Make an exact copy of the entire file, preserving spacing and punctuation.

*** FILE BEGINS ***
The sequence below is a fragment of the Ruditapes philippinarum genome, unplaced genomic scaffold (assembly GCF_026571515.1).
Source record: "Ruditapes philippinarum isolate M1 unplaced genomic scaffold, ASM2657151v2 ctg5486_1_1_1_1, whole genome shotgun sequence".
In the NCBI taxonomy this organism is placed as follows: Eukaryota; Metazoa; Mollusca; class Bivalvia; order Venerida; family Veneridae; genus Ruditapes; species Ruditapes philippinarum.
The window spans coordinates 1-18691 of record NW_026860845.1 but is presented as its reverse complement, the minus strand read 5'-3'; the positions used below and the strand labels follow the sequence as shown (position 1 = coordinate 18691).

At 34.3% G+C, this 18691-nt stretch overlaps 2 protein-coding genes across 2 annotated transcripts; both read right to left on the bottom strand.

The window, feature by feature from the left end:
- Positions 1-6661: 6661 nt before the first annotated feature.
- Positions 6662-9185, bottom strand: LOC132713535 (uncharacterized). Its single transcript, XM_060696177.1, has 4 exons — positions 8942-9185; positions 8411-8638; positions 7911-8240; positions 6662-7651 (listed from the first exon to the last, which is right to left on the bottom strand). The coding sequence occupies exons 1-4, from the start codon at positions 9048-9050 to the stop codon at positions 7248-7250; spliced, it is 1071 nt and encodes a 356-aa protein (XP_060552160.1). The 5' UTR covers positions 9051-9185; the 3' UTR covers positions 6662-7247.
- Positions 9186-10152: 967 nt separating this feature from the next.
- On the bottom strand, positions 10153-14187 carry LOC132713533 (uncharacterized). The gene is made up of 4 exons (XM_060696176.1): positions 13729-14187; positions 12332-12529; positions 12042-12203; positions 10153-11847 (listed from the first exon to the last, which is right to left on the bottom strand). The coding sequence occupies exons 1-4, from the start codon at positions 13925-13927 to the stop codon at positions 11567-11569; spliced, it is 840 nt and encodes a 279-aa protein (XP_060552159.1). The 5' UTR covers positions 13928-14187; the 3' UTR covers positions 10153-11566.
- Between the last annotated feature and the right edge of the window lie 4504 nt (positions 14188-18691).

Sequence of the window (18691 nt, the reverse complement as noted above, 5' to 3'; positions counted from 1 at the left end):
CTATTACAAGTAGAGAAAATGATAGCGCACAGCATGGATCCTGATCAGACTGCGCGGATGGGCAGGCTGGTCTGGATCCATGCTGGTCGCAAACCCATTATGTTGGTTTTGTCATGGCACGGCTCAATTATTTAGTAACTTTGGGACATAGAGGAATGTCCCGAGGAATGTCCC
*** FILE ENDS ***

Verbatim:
The sequence below is a fragment of the Ruditapes philippinarum genome, unplaced genomic scaffold (assembly GCF_026571515.1).
Source record: "Ruditapes philippinarum isolate M1 unplaced genomic scaffold, ASM2657151v2 ctg5486_1_1_1_1, whole genome shotgun sequence".
In the NCBI taxonomy this organism is placed as follows: Eukaryota; Metazoa; Mollusca; class Bivalvia; order Venerida; family Veneridae; genus Ruditapes; species Ruditapes philippinarum.
The window spans coordinates 1-18691 of record NW_026860845.1 but is presented as its reverse complement, the minus strand read 5'-3'; the positions used below and the strand labels follow the sequence as shown (position 1 = coordinate 18691).

At 34.3% G+C, this 18691-nt stretch overlaps 2 protein-coding genes across 2 annotated transcripts; both read right to left on the bottom strand.

The window, feature by feature from the left end:
- Positions 1-6661: 6661 nt before the first annotated feature.
- Positions 6662-9185, bottom strand: LOC132713535 (uncharacterized). Its single transcript, XM_060696177.1, has 4 exons — positions 8942-9185; positions 8411-8638; positions 7911-8240; positions 6662-7651 (listed from the first exon to the last, which is right to left on the bottom strand). The coding sequence occupies exons 1-4, from the start codon at positions 9048-9050 to the stop codon at positions 7248-7250; spliced, it is 1071 nt and encodes a 356-aa protein (XP_060552160.1). The 5' UTR covers positions 9051-9185; the 3' UTR covers positions 6662-7247.
- Positions 9186-10152: 967 nt separating this feature from the next.
- On the bottom strand, positions 10153-14187 carry LOC132713533 (uncharacterized). The gene is made up of 4 exons (XM_060696176.1): positions 13729-14187; positions 12332-12529; positions 12042-12203; positions 10153-11847 (listed from the first exon to the last, which is right to left on the bottom strand). The coding sequence occupies exons 1-4, from the start codon at positions 13925-13927 to the stop codon at positions 11567-11569; spliced, it is 840 nt and encodes a 279-aa protein (XP_060552159.1). The 5' UTR covers positions 13928-14187; the 3' UTR covers positions 10153-11566.
- Between the last annotated feature and the right edge of the window lie 4504 nt (positions 14188-18691).

Sequence of the window (18691 nt, the reverse complement as noted above, 5' to 3'; positions counted from 1 at the left end):
CTATTACAAGTAGAGAAAATGATAGCGCACAGCATGGATCCTGATCAGACTGCGCGGATGGGCAGGCTGGTCTGGATCCATGCTGGTCGCAAACCCATTATGTTGGTTTTGTCATGGCACGGCTCAATTATTTAGTAACTTTGGGACATAGAGGAATGTCCCGAGGAATGTCCC